Supplementing with melatonin also works, but not to the degree that bright light during the daytime can offer. Light may also provide therapeutic benefits similar to antidepressants by regulating neurotransmitter function.
Multiple Sclerosis and Melatonin Levels
Recent research indicates that a drop in autumn and winter relapses have a potential link to peak melatonin levels which occurs during the darker months.
Conversely, spikes in relapses that occur during spring and summer may be related to decreased melatonin levels.
The study was led by neuroscientist Mauricio Farez at the Dr RaĂşl Carrea Institute for Neurological Research. There were 139 participants in the study., all MS patients living in Buenos Aires.
Thirty-two percent of them experienced a reduction in relapses during fall and winter. This was also compared to spring and summer.
The Scientific American reported:
Patients with MS will have fewerÂ flare-ups during warmer, brighter months due to increased sunlight exposure and Vitamin D (anti- inflammatory properties) This study indicates that relapses do increase in the spring and summer which says that there are other environmental factors to consider such as melatonin levels.
To test their hypothesis:
- The study used mice with autoimmune encephalomyelitis (the animal model of MS)
- Treatment of daily melatonin injections
- Resulting in reduced symptoms and harmful T cells, which are pro-inflammatory.
- Regulatory T cells were increased.
Melatonin is found to protect bone mass
The first group received melatonin treatment for ten weeks.
The second group was left untreated.
The rat femurs were then collected and analysed. What they discovered was that the rats treated with melatonin had a higher bone volume and thickness than the untreated control group. Bone tissues were examined using microscopes and confirmed the increase of bone volume in the melatonin-treated rats. The melatonin-treated rats also exhibited a higher bone stiffness withstanding greater tension than the untreated rats.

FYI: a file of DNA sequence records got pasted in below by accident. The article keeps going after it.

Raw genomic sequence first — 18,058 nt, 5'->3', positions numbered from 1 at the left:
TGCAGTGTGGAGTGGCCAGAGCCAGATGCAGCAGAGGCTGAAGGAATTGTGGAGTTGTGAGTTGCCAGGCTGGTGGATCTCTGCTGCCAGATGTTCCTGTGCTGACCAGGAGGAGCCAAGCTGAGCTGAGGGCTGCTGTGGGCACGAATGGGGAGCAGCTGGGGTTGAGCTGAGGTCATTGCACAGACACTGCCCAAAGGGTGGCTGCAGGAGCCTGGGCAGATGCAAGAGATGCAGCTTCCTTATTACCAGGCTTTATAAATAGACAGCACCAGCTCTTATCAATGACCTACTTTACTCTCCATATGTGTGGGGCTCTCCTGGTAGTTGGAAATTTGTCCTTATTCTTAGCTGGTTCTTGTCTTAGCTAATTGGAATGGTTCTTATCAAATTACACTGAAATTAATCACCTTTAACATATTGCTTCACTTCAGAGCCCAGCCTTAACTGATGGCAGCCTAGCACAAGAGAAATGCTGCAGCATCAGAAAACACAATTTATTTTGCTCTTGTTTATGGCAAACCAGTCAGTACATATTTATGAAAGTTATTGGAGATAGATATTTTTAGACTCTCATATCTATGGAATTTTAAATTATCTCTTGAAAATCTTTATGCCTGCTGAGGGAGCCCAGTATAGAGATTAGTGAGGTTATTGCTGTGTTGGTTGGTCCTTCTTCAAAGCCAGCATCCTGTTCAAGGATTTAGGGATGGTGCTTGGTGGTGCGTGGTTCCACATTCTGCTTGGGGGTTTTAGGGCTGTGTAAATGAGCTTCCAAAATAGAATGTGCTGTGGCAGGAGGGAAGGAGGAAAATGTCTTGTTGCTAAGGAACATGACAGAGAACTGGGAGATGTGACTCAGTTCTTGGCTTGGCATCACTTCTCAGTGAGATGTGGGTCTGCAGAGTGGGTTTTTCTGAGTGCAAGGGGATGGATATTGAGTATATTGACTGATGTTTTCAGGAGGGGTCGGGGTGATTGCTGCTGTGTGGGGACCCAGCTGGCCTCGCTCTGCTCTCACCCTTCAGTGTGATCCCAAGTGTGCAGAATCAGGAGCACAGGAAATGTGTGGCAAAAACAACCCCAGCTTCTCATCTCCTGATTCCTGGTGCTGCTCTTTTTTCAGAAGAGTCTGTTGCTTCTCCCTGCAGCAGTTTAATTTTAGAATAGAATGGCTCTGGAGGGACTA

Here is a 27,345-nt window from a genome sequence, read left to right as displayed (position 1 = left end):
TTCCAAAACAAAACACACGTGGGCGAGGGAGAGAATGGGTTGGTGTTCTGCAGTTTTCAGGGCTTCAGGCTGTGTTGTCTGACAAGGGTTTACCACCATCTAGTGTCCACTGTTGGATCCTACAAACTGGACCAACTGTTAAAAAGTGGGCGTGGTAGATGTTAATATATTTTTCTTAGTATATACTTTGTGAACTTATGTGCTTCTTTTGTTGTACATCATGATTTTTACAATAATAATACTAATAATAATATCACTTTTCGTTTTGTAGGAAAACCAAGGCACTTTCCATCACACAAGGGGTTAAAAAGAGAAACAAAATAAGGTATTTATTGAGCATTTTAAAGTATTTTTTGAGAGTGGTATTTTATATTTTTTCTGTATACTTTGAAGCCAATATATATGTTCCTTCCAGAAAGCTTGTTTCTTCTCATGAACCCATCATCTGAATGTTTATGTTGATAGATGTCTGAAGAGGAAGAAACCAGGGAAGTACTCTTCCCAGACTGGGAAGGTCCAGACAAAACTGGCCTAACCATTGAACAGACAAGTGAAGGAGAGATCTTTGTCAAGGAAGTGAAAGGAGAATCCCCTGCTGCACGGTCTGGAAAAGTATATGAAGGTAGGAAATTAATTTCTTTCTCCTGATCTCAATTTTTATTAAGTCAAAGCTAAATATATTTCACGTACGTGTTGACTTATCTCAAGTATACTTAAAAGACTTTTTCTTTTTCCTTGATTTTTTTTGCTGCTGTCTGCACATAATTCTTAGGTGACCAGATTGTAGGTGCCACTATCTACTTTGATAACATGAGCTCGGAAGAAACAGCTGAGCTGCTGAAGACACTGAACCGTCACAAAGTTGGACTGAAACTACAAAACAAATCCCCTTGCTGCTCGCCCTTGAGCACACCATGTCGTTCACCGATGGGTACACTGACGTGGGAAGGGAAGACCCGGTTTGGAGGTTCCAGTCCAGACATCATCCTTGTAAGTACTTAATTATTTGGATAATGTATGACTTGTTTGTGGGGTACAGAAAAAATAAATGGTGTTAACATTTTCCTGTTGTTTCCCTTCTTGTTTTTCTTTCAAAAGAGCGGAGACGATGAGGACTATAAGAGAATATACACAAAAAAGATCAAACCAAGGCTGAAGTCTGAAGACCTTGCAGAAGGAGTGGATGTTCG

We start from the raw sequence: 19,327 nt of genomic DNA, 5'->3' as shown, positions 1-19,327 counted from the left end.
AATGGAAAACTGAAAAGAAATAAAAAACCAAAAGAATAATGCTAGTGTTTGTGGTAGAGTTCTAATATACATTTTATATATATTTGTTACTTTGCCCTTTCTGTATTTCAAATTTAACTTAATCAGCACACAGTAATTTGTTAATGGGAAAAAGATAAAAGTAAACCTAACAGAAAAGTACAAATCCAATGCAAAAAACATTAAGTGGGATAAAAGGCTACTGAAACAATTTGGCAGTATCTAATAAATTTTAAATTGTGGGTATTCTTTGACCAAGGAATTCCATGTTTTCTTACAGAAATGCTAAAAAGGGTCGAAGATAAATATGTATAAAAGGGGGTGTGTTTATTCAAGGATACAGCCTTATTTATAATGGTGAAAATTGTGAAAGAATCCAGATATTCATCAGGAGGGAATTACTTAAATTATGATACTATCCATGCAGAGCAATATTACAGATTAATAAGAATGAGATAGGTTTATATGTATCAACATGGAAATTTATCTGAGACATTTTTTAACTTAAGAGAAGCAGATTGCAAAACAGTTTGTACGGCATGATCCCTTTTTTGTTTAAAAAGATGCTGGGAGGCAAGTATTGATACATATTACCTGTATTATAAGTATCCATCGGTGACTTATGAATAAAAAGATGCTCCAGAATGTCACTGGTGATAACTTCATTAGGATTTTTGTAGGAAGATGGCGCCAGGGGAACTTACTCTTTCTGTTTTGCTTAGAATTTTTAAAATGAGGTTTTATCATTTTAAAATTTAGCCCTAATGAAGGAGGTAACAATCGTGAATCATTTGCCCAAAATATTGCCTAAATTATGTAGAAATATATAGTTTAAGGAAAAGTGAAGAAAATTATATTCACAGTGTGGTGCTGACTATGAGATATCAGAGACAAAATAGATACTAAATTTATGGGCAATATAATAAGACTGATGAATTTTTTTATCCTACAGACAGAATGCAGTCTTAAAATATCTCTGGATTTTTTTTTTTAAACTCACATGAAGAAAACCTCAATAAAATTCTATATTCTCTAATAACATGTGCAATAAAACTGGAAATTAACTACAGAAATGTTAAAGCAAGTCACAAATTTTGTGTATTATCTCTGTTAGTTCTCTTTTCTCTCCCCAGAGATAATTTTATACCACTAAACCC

- How Melatonin May Benefit Depression, Autoimmune Disorders â€¦ (n.d.). Retrieved from
- Bonmati-Carrion, Maria Angeles et al. â€śProtecting the Melatonin Rhythm through Circadian Healthy Light Exposure.â€ť Ed. Andrzej Slominski. International Journal of Molecular Sciences 15.12 (2014): 23448â€“23500. PMC. Web. 23 June 2016.
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- Rondanelli, Mariangela et al. â€śUpdate on the Role of Melatonin in the Prevention of Cancer Tumorigenesis and in the Management of Cancer Correlates, such as Sleep-Wake and Mood Disturbances: Review and Remarks.â€ť Ageing Clinical and Experimental Research 25.5 (2013): 499â€“510. PMC. Web. 23 June 2016.
- Epidemiology. 1998 Sep;9(5):490-4. Reduced cancer incidence among the blind.
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- Liu, Jie, Fang Huang, and Hong-Wen He. â€śMelatonin Effects on Hard Tissues: Bone and Tooth.â€ť International Journal of Molecular Sciences 14.5 (2013): 10063â€“10074. PMC. Web. 23 June 2016.
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- Hill, Steven M. et al. â€śMelatonin: An Inhibitor of Breast Cancer.â€ť Endocrine-related cancer 22.3 (2015): R183â€“R204. PMC. Web. 23 June 2016.
- Blask, David E. et al. â€śCIRCADIAN REGULATION METABOLIC SIGNALING MECHANISMS OF HUMAN BREAST CANCER GROWTH BY THE NOCTURNAL MELATONIN SIGNAL AND THE CONSEQUENCES OF ITS DISRUPTION BY LIGHT AT NIGHT.â€ť Journal of pineal research 51.3 (2011): 259â€“269. PMC. Web. 23 June 2016.
- Lin, Gu-Jiun et al. â€śModulation by Melatonin of the Pathogenesis of Inflammatory Autoimmune Diseases.â€ť International Journal of Molecular Sciences 14.6 (2013): 11742â€“11766. PMC. Web. 23 June 2016.
- deHaro, Dawn et al. â€śRegulation of L1 Expression and Retrotransposition by Melatonin and Its Receptor: Implications for Cancer Risk Associated with Light Exposure at Night.â€ť Nucleic Acids Research 42.12 (2014): 7694â€“7707. PMC. Web. 23 June 2016.
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Disruption of melatonin circadian rhythm production is related to multiple sclerosis severity: A preliminary study.